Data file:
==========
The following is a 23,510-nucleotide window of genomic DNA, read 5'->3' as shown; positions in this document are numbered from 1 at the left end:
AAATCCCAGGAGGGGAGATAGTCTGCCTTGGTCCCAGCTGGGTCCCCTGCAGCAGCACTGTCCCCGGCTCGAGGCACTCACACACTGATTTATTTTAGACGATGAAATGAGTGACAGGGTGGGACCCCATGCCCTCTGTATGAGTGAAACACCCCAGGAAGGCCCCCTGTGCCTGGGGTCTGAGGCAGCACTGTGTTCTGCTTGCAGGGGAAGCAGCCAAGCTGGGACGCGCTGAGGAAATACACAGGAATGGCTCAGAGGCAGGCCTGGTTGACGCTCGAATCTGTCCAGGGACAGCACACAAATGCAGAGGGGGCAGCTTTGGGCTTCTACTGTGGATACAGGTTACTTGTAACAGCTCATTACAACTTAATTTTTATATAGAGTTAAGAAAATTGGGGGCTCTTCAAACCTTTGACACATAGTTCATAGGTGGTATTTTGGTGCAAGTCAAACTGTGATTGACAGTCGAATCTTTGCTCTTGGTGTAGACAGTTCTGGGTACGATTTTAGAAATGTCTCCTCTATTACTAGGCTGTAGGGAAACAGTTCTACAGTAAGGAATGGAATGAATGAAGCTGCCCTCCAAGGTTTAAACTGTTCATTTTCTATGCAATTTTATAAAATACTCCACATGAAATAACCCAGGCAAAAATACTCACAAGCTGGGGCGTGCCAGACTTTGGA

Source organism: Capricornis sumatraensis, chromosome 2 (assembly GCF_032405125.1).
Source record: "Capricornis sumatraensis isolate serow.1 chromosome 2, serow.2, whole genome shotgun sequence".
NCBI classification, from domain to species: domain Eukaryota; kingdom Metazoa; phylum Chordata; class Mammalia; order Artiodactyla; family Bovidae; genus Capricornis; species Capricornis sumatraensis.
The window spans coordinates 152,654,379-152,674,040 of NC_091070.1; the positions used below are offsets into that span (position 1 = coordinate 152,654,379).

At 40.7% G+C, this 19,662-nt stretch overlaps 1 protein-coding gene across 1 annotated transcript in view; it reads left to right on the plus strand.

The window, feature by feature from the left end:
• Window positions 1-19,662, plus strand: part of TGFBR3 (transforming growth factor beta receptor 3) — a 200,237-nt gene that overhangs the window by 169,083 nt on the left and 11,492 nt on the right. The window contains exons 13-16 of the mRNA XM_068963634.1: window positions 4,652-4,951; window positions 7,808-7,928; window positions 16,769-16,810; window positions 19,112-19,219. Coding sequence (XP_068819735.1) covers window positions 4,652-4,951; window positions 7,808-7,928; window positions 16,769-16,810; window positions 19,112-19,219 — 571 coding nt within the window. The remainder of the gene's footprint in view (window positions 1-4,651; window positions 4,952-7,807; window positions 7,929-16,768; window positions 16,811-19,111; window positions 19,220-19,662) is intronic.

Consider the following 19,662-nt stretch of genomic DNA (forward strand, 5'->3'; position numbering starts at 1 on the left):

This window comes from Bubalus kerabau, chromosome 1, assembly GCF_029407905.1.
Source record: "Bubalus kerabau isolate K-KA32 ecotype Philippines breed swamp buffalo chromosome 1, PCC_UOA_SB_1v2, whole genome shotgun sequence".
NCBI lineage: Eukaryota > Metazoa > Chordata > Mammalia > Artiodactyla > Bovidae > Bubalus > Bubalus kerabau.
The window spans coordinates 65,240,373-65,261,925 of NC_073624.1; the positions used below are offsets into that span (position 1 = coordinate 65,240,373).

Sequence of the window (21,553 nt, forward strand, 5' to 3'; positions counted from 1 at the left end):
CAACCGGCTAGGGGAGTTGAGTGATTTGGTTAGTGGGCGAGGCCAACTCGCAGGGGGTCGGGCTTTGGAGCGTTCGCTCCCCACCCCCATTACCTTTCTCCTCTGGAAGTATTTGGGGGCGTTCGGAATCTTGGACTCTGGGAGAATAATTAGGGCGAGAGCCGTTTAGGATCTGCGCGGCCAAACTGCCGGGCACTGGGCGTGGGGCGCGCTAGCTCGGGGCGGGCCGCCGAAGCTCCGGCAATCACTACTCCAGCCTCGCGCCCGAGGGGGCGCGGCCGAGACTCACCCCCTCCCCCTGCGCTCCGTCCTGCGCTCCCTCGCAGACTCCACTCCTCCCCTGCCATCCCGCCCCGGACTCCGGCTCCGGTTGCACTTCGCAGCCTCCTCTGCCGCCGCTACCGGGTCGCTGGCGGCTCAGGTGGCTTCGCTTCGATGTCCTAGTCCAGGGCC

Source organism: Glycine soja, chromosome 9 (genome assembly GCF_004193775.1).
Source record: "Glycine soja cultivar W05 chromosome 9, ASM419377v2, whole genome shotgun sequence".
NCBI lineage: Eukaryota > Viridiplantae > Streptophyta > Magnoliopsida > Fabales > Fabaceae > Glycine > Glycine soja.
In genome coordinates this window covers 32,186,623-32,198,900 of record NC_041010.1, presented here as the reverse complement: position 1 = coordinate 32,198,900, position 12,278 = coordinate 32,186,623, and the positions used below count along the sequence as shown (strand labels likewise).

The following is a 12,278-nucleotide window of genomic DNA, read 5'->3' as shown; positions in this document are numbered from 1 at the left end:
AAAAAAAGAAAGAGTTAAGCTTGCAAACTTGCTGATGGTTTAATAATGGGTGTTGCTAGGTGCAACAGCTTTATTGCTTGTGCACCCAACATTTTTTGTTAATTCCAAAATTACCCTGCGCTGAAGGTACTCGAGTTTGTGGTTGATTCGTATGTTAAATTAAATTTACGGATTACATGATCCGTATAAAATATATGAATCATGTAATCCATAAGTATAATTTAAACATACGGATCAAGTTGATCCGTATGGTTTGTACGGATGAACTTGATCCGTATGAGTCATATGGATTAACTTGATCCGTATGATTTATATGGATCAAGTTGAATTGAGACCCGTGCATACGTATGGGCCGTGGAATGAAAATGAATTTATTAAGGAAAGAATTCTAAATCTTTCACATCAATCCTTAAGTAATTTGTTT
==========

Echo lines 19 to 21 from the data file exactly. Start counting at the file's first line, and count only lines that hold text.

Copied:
NCBI lineage: Eukaryota > Viridiplantae > Streptophyta > Magnoliopsida > Fabales > Fabaceae > Glycine > Glycine soja.
In genome coordinates this window covers 32,186,623-32,198,900 of record NC_041010.1, presented here as the reverse complement: position 1 = coordinate 32,198,900, position 12,278 = coordinate 32,186,623, and the positions used below count along the sequence as shown (strand labels likewise).

The following is a 12,278-nucleotide window of genomic DNA, read 5'->3' as shown; positions in this document are numbered from 1 at the left end: